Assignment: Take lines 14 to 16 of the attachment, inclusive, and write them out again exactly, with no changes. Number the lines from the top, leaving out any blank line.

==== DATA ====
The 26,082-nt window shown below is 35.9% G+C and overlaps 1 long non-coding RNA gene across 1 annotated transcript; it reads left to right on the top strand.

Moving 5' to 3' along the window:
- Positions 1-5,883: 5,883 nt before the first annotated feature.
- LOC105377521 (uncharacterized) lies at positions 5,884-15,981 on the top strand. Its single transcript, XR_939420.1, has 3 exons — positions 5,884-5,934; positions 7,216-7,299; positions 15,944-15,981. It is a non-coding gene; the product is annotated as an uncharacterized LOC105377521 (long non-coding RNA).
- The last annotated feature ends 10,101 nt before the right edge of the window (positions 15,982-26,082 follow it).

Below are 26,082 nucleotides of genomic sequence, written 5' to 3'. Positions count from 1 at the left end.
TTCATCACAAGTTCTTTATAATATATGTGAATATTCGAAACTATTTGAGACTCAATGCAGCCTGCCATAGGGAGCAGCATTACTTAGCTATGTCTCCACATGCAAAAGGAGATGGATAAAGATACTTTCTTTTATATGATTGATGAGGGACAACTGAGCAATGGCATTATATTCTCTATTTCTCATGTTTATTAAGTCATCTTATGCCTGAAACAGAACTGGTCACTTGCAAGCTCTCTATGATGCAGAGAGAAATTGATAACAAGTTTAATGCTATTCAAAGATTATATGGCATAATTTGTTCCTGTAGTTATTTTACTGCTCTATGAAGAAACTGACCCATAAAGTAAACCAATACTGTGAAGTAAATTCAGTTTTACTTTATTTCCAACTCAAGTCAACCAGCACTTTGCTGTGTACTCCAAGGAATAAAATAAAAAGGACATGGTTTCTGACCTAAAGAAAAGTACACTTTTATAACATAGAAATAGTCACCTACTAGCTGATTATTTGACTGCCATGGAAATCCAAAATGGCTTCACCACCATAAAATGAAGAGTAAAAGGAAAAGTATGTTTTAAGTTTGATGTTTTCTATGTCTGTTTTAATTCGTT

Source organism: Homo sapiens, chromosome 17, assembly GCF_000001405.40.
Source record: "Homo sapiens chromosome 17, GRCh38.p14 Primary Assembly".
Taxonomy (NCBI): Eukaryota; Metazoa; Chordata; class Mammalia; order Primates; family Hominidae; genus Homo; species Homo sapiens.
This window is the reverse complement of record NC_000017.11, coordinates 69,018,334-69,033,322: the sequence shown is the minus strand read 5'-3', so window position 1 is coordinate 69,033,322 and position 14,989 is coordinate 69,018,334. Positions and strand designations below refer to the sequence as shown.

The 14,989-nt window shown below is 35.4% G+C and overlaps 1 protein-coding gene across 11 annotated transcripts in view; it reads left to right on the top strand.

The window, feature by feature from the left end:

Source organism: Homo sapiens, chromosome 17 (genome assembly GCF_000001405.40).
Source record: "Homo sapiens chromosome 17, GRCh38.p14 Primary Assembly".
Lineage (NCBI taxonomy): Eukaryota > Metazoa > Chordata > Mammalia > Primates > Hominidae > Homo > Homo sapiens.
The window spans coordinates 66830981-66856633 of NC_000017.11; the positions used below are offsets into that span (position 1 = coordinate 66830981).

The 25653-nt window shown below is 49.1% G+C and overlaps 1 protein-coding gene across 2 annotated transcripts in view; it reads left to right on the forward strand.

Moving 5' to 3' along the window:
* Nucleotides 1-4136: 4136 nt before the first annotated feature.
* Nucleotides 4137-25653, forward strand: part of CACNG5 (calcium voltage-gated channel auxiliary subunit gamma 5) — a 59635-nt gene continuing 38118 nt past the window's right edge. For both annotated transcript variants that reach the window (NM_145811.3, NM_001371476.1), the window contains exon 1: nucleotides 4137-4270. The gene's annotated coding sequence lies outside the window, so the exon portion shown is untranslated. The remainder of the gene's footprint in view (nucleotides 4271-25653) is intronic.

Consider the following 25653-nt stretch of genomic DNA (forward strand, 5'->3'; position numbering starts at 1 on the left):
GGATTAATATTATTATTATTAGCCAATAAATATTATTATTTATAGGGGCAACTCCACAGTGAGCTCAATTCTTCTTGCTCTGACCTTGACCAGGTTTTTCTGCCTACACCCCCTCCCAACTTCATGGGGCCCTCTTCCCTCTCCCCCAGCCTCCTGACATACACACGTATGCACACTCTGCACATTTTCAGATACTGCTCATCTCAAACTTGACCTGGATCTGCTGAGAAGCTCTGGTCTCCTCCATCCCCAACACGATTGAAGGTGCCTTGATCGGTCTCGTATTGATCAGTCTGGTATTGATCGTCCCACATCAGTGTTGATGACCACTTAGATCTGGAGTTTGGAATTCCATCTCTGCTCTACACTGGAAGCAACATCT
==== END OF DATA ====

Source organism: Homo sapiens, chromosome 17 (genome assembly GCF_000001405.40).
Source record: "Homo sapiens chromosome 17, GRCh38.p14 Primary Assembly".
Lineage (NCBI taxonomy): Eukaryota > Metazoa > Chordata > Mammalia > Primates > Hominidae > Homo > Homo sapiens.